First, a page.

Teju Cole: breaking all the rules.
Well, rules of readings—not the most badass of rebellions, but I still admired the author for mixing things up. At Community Bookstore on Thursday night, Teju broke out two readings moves I’ve not seen so far: reading someone else’s work along with his own, and asking the audience to read parts of his work out loud.
Thirty-something Teju’s debut novel Open City follows Julius, a psychiatrist who wanders NYC and Brussels, coming into contact with people, hearing their stories, musing on his own shizz (social theory, art, music, books). Teju admitted he takes his own seven-mile walks around Manhattan, which, given that the entire island’s only about 2 miles across and 13 miles long, is a pretty impressive feat in itself.
Teju lives near Community Bookstore, and as CNN International set up video recording equipment (prompting him to announce, “My life continues to be surreal”) he extolled the virtues of the well-curated bookshop, which offers forgotten classics and other niche books. I’d not been to the bookstore before, but it really is delightful, with the token friendly cat, and—wait for it—an actual backyard, where they hold post-author wine/cheese events and BBQ’s (more on that later).
In a dapper suit and glasses, Teju first read from Telegrams of the Soul by Peter Altenberg, a Viennese author. In Open City’s first chapter, Julius mentions the author, and Altenberg also prompted Teju to write a certain incident in the last chapter, bookending the tale. In Telegrams, Altenberg writes about a zoo in 1893 Venice that brought in people from Ghana to show as an exhibit (!). In the passage Teju read, Altenberg converses with one of the tribesmen, who says that the zoo has forbid them to wear clothes, and left them to squalid living conditions that would be unheard of back home. Very disquieting.
Teju turned back to Open City to read a passage where Julius comes across a Haitian shoe-shiner, and his hesitance in getting his shoe shined. And then, he jokingly instructed us: “Please turn to p. 74 in your Bibles.” In ecclesiastical fashion, Teju asked us to trade off lines with me. He later told me he’d worried this might seem “precious,” but it was a new way to experience the work—and it did loosen everyone up for the Q&A afterward.
The first question asked why Julius always seemed to pull back from those he was interacting with. “In other words,” Teju said with a smile, “what’s his problem?” Teju’s goal in crafting Julius was to make him a lifelike person, with good and bad traits, someone who’s “sensitive and a good listener, but also carefully guarded.” Teju went on to ask: “Reviewers have complained about his personality—do they just want to read about nice people? Many mainstream novels hold back on the complexity of individuals.”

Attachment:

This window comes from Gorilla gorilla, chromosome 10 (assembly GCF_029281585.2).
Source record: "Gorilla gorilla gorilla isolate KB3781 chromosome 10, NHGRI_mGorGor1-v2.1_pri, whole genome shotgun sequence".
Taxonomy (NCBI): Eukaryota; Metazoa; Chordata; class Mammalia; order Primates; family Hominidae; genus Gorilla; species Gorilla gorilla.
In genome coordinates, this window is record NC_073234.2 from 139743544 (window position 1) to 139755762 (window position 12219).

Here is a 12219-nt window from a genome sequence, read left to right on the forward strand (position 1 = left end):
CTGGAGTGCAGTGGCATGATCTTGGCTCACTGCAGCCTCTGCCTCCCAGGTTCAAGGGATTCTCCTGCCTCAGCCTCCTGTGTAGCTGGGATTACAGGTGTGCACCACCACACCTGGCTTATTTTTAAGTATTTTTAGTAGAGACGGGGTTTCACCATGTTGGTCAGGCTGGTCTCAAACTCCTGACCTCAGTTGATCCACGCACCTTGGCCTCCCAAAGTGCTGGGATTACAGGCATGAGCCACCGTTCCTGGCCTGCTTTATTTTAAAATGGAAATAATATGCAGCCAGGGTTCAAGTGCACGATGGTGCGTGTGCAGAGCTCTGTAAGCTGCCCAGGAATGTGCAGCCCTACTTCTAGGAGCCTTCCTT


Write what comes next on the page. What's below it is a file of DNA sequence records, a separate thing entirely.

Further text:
Building on the idea of realism, Teju said that, though his novel isn’t funny (except for a lone joke on the aforementioned p. 74!), one of his inspirations was stand up comedy—where the humor relies on a common experience (e.g. “Did you ever notice…”). Teju said that many writers don’t include these common thoughts or experiences because they figure everyone has them—but that’s where the common connection comes in.
In terms of Julius’s specific character traits, Teju made two major choices—for him to be a psychiatrist and for him to be mixed-race (half Nigerian, half German). Teju himself dropped out of med school after 1.5 years (“I wanted to be a doctor, not a med student”), but during his time there, he’d been interested in psychiatry: “It trafficked in the unseen and helped those whose suffering may have been denied.” The racial aspect also connected to the idea of in-between-ness, or invisible-ness, that the book explores.
And what does the title mean? Also two things: a positivity provoked by both words (open—good, city—also good). But also an ominousness, given the phrase’s technical term for a city that strikes a deal with the enemy in a time of war, in order to avoid destruction.
Open City has been called a “post-9/11” book, as Julius also ruminates on the tragedy. Teju said he tried to deal with this topic subtly, as a “sidelong glance,” but needed to include because the story deals with realities. In terms of writing about 9/11 he said that greater atrocities have been forgotten, and that the incident was a comma in a long sentence of human tragedies.
Last question o’ night: Were the detailed convo’s in the book based on real-life? Teju responded that writers have to study the technique of falsehood in order to reach the deeper truths. He challenged himself to do this, and the parts of the book that seem too detailed to have been made up probably are. “It’s the author’s own secret,” he said. “And I’m happy to deceive you.”
After the reading: wine! cheese! an impromtu rendition of “Blister in the Sun”! Those Community Bookstore folk—they know how to top off intellectual discourse with some good old-fashioned fun.